Question #48160

1 Answer
Apr 28, 2016

Answer:

#"1.25 g L"^(-1)#

Explanation:

The idea here is that you need to use the ideal gas law equation and the molar mass of nitrogen gas, #"N"_2#, to find a relationship between the mass of a sample of nitrogen gas and the volume it occupies at STP.

Now, STP conditions will most likely be given to you as a pressure of #"1 atm"# and a temperature of #0^@"C"#, or #"273.15 K"#.

The ideal gas law equation looks like this

#color(blue)(|bar(ul(color(white)(a/a)PV = nRTcolor(white)(a/a)|)))" "#, where

#P# - the pressure of the gas
#V# - the volume it occupies
#n# - the number of moles of gas
#R# - the universal gas constant, usually given as #0.0821("atm" * "L")/("mol" * "K")#
#T# - the absolute temperature of the gas

As you know, a compound's molar mass tells you the mass of one mole of that substance. IN your case, nitrogen gas has a molar mass of

#M_M = "28.0134 g mol"^(-1)#

This means that every mole of nitrogen gas has a mass of #"28.0134 g"#.

You can thus replace the number of moleso f nitrogen gas, #n#, in the ideal gas law equation by the ratio between a mass #m# and the molar mass of the gas

#n = m/M_M#

Plug this into the ideal gas law equation to get

#PV = m/M_M * RT#

Rearrange to get

#PV *M_M = m * RT#

This will be equivalent to

#P * M_M = m/V * RT#

But since density, #rho#, is defined as mass per unit of volume, you can say that you have

#m/V = (P * M_M)/(RT)#

and therefore

#color(purple)(|bar(ul(color(white)(a/a)color(black)(rho = (P * M_M)/(RT))color(white)(a/a)|)))#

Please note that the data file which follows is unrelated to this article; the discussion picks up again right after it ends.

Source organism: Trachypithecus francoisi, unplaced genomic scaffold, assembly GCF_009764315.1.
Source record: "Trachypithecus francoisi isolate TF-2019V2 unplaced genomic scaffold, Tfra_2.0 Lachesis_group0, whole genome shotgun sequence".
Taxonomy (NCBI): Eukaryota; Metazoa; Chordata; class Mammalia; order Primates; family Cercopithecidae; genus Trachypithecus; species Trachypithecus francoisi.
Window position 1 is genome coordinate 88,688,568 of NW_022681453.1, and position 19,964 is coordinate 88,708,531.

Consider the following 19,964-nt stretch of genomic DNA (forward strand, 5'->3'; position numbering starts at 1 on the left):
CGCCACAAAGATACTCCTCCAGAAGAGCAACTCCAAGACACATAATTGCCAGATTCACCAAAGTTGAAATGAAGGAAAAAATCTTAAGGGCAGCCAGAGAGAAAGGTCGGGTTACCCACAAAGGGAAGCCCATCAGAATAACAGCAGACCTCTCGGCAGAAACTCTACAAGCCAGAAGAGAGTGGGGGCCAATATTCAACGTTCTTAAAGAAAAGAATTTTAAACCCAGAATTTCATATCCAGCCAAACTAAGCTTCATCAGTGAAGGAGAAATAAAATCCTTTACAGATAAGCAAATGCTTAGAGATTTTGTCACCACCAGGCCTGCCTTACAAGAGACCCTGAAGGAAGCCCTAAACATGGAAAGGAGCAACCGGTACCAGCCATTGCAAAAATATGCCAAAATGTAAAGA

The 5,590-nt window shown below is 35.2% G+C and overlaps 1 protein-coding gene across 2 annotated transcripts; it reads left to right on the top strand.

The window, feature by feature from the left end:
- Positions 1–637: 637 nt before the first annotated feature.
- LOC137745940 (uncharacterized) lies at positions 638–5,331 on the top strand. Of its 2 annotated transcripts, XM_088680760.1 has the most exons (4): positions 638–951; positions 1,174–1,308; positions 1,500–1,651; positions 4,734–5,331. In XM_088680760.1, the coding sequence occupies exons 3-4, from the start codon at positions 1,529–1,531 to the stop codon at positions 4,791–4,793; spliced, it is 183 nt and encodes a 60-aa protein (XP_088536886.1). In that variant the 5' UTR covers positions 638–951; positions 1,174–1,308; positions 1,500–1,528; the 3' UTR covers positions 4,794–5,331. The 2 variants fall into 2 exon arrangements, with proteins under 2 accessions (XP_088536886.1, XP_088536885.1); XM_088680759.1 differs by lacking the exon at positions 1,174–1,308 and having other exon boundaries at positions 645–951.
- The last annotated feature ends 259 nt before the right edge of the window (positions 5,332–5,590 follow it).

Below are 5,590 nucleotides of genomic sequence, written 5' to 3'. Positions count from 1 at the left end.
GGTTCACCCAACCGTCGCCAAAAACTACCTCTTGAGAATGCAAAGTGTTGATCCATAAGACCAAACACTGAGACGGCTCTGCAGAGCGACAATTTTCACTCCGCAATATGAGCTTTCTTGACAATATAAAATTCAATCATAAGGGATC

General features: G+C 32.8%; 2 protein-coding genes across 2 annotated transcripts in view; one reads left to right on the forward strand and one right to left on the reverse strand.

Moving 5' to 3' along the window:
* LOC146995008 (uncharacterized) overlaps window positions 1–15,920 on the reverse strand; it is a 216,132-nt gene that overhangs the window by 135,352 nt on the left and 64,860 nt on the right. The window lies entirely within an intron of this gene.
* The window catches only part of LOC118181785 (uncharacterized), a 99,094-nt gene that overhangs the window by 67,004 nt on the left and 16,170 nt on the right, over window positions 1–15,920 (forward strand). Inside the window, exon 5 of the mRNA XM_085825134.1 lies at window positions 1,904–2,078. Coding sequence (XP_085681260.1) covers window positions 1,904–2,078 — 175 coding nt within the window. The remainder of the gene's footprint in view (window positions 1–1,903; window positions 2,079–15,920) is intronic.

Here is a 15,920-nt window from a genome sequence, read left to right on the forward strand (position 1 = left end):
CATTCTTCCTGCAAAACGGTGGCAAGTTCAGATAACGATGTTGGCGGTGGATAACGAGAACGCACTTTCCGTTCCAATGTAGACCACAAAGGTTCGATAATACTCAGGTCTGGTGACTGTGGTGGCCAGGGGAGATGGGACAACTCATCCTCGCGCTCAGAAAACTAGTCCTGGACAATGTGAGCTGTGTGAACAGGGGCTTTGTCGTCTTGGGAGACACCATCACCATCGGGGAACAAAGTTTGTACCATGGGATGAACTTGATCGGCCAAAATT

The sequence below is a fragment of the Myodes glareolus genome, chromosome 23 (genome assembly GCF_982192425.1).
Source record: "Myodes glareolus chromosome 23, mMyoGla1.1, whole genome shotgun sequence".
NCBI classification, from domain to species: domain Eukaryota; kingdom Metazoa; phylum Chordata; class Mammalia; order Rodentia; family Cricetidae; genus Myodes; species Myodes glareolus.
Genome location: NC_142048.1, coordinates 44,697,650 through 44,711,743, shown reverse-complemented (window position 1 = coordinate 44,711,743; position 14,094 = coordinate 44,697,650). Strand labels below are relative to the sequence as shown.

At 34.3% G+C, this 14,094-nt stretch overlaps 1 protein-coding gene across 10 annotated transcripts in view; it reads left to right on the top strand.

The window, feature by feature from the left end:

Now all you have to do is use the STP values for pressure and temperature and the molar mass of nitrogen gas to get

#rho = (1 color(red)(cancel(color(black)("atm"))) * "28.0134 g" color(red)(cancel(color(black)("mol"^(-1)))))/(0.0821(color(red)(cancel(color(black)("atm"))) * "L")/(color(red)(cancel(color(black)("mol"))) * color(red)(cancel(color(black)("K")))) * 273,15color(red)(cancel(color(black)("K")))) = color(green)(|bar(ul(color(white)(a/a)"1.25 g L"^(-1)color(white)(a/a)|)))#

#color(white)(a)#
ALTERNATIVE APPROACH

As you know, one mole of any ideal gas kept at #"1 atm"# and #0^@"C"# occupies #"22.4 L"# -- this is known as the molar volume of a gas at STP.

Moreover, you know that one mole of nitrogen gas has a mass of #"28.0134 g"#. Since density tells you mass per unit of volume, all you have to do now is determine the mass of one liter of nitrogen gas at STP

#1 color(red)(cancel(color(black)("L N"_2))) * overbrace((1 color(red)(cancel(color(black)("mole N"_2))))/(22.4color(red)(cancel(color(black)("L N"_2)))))^(color(purple)("molar volume of a gas at STP")) * overbrace("28.0134 g"/(1color(red)(cancel(color(black)("mole N"_2)))))^(color(blue)("molar mass of N"_2)) = "1.25 g"#

Since this is how many grams you get per liter of nitrogen gas at STP, it follows that its density will be

#rho = color(green)(|bar(ul(color(white)(a/a)"1.25 g L"^(-1)color(white)(a/a)|)))#